Wanna take an inside look at what’s on my bookshelf right now?
Here are my hand-selected (and much beloved) favorite reads:
Inspirational, “Feel Good” Reads
Researcher and thought leader Dr. Brené Brown offers a powerful new vision that encourages us to dare greatly: to embrace vulnerability and imperfection, to live wholeheartedly, and to courageously engage in our lives.
“It is not the critic who counts; not the man who points out how the strong man stumbles, or where the doer of deeds could have done them better. The credit belongs to the man who is actually in the arena, whose face is marred by dust and sweat and blood; who strives valiantly; . . . who at best knows in the end the triumph of high achievement, and who at worst, if he fails, at least fails while daring greatly.” —Theodore Roosevelt
Every day we experience the uncertainty, risks, and emotional exposure that define what it means to be vulnerable, or to dare greatly. Whether the arena is a new relationship, an important meeting, our creative process, or a difficult family conversation, we must find the courage to walk into vulnerability and engage with our whole hearts.
Gretchen Rubin had an epiphany one rainy afternoon in the unlikeliest of places: a city bus. “The days are long, but the years are short,” she realized. “Time is passing, and I’m not focusing enough on the things that really matter.” In that moment, she decided to dedicate a year to her happiness project.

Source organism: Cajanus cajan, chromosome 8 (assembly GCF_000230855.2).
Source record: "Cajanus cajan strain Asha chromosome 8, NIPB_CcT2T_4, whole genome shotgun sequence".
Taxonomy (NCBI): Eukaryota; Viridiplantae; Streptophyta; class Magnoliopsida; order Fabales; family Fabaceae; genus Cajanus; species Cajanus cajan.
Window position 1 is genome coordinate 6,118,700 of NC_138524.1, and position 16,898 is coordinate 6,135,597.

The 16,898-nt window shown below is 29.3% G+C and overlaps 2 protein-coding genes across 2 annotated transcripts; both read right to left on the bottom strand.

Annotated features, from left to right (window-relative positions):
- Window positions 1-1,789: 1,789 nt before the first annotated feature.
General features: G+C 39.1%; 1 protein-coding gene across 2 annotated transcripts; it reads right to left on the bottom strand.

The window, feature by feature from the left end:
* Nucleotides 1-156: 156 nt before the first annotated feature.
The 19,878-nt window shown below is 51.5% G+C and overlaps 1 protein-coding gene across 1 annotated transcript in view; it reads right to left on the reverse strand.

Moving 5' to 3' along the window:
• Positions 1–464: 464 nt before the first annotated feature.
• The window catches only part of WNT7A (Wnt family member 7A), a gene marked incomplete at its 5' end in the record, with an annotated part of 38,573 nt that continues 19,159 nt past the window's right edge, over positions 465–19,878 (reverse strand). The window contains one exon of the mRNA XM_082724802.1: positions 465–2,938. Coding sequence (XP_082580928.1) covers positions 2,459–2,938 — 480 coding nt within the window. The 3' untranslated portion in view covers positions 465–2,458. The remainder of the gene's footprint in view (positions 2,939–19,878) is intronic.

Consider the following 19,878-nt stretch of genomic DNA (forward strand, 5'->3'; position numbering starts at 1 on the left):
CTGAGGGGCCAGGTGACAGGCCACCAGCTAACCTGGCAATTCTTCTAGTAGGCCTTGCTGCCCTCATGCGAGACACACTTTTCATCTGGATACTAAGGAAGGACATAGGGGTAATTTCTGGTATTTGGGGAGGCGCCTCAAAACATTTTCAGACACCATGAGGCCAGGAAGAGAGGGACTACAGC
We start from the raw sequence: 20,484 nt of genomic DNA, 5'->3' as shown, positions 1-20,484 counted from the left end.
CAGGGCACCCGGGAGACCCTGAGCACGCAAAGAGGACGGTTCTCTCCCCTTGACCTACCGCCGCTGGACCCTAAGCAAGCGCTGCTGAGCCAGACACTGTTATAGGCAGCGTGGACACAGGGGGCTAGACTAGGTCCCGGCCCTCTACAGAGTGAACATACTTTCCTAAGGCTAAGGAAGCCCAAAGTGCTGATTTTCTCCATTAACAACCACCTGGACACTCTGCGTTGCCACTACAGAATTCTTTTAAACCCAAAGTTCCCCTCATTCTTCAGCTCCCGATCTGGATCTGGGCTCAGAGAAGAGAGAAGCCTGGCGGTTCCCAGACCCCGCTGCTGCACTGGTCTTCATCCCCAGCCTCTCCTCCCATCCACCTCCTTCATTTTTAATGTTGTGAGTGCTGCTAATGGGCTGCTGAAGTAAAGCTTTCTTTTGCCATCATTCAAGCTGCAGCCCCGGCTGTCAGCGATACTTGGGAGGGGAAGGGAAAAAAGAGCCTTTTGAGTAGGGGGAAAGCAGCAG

In this lively and compelling account, Rubin chronicles her adventures during the twelve months she spent test-driving the wisdom of the ages, current scientific research, and lessons from popular culture about how to be happier. Among other things, she found that novelty and challenge are powerful sources of happiness; that money can help buy happiness, when spent wisely; that outer order contributes to inner calm; and that the very smallest of changes can make the biggest difference.
Relationship expert Regena Thomashauer teaches the lost “womanly arts” of identifying your desires, having fun no matter where you are, knowing sensual pleasure, befriending your inner bitch, flirting (in a way that makes your day, not just his), and more — because making pleasure your priority can actually help you reach your goals. So if you need a refresher course in fun — and you know you do — come to Mama.
Kick it Into High Gear Business Girl Reads
The Fire Starter Sessions is an apathy-kicking, integrity-infusing guide to defining success on your own terms.
As the creator of DanielleLaPorte.com–deemed “the best place online for kick-ass spirituality,”Danielle LaPorte’s straight-talk life-and-livelihood sermons are bold but empathetic. Danielle reframes popular self-help and success concepts.
Forget the old concept of retirement and the rest of the deferred-life plan–there is no need to wait and every reason not to, especially in unpredictable economic times. Whether your dream is escaping the rat race, experiencing high-end world travel, earning a monthly five-figure income with zero management, or just living more and working less, The 4-Hour Workweek is the blueprint.